Japan is comparatively more earthquake-prone

What would happen at a magnitude 10 earthquake? 

A magnitude 10 earthquake is capable to induce vibration or motion in the ground for approximately an hour along with a persistent tsunami; however, the likeliness of a magnitude 10 earthquake is significantly low. Research shows that no fault in the underground rocks is extreme enough to generate a ’10’ intensity earthquake. Hypothetically, such a dreadful earthquake is capable of releasing energy, which is roughly equivalent to the power generated by the explosion of 14,950 megatonnes of TNT. Such high energy is proficient in destroying most of the area around the epicentre.

magnitude 10 earthquake

Myths and Misconceptions

1. Cracks Open and Swallow Whole Cities

One of the chief misconceptions regarding earthquakes is that they can create cracks in the ground bigger enough to swallow the whole city and people into it. The earthquakes can cause certain deformation to the ground; however, swallowing up the entire city is just a fictitious notion, which is often displayed in movies or comics.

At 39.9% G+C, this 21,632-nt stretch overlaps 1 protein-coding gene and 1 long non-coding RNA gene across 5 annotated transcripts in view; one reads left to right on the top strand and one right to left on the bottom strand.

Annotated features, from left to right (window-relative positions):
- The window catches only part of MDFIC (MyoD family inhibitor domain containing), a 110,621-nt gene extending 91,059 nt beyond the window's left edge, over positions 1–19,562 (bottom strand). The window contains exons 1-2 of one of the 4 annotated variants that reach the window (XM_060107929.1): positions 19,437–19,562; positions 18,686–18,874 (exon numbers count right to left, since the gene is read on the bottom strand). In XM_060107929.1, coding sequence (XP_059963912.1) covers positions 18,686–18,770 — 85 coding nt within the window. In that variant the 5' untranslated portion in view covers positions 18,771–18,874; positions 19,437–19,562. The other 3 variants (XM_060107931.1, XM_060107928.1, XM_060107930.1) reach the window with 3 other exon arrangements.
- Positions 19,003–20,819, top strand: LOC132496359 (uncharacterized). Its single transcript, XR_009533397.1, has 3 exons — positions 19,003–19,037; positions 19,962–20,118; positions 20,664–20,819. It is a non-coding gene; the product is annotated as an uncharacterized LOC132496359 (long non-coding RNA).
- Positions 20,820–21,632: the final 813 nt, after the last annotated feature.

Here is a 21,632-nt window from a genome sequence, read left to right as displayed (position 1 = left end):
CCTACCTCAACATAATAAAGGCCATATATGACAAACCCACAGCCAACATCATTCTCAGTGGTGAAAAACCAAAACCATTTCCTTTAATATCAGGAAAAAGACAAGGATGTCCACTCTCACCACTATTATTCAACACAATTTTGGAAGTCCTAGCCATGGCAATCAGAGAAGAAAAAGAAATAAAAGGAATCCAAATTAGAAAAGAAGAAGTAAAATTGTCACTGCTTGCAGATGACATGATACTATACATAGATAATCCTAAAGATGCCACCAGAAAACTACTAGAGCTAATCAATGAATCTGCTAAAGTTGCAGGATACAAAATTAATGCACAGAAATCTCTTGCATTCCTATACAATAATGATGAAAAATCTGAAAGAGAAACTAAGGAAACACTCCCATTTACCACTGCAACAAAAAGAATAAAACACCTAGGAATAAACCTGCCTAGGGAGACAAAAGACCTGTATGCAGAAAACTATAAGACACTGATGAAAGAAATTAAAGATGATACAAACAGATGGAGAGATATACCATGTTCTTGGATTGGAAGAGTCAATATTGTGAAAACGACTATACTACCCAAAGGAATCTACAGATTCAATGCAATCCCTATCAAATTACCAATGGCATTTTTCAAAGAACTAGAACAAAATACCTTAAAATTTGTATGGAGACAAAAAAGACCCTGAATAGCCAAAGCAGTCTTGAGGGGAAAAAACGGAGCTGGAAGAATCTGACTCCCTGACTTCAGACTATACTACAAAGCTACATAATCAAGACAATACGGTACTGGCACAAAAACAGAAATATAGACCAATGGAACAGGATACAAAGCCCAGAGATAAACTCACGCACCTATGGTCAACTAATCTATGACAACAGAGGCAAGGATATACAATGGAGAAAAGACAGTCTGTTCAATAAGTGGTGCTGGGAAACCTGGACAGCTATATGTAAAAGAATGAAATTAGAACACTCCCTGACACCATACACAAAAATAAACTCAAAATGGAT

2. California Falling into the Sea

A myth persists in the southern regions of California that a high magnitude earthquake might cause it to fall into the sea; however, it is not possible as an earthquake might lead to a slight change in the shape of the coastline but cannot dissolve an entire city.

3. Dogs and Other Animals can Sense Earthquake

A notable change in animal behavior is mostly observed prior to an earthquake; however, one cannot rely on this to predict an earthquake because the change in behavior is not consistent in nature. There are some times when there exists no perceivable change in the behavior of dogs and other animals.

4. Earthquake Weather 

Most people believe that earthquakes occur during earthquake weather. Around the 4th century B.C., a Greek philosopher Aristotle believed that earthquakes were caused when the winds get trapped underground in huge caverns. The trapped wind tends to search for a way out to the surface. The winds trapped below ground mean that there would be a scarcity of wind above ground, making the weather significantly hot. With the advancement in studies, Aristotle was proved wrong; however, his folly is still believed by many people.

5. Big Earthquakes occur Early in the Morning

A  lot of people trust the fact that high magnitude earthquakes often take place early in the morning. A number of studies have been carried out to find a link between time and earthquakes; however, research shows no evident connection between the two.

 Myths and Misconceptions